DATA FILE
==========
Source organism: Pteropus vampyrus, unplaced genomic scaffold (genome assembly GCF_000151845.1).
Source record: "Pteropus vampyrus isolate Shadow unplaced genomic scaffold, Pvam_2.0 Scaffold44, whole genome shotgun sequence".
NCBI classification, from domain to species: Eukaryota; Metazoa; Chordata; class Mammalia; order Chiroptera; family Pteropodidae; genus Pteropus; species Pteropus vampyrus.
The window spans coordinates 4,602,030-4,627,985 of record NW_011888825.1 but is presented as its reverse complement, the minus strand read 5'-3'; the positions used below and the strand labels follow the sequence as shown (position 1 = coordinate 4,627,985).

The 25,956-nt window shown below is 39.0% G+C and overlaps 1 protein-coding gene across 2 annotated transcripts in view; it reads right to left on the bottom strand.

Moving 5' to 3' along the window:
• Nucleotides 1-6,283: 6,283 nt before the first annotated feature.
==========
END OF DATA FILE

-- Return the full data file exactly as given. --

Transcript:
Source organism: Pteropus vampyrus, unplaced genomic scaffold (genome assembly GCF_000151845.1).
Source record: "Pteropus vampyrus isolate Shadow unplaced genomic scaffold, Pvam_2.0 Scaffold44, whole genome shotgun sequence".
NCBI classification, from domain to species: Eukaryota; Metazoa; Chordata; class Mammalia; order Chiroptera; family Pteropodidae; genus Pteropus; species Pteropus vampyrus.
The window spans coordinates 4,602,030-4,627,985 of record NW_011888825.1 but is presented as its reverse complement, the minus strand read 5'-3'; the positions used below and the strand labels follow the sequence as shown (position 1 = coordinate 4,627,985).

The 25,956-nt window shown below is 39.0% G+C and overlaps 1 protein-coding gene across 2 annotated transcripts in view; it reads right to left on the bottom strand.

Moving 5' to 3' along the window:
• Nucleotides 1-6,283: 6,283 nt before the first annotated feature.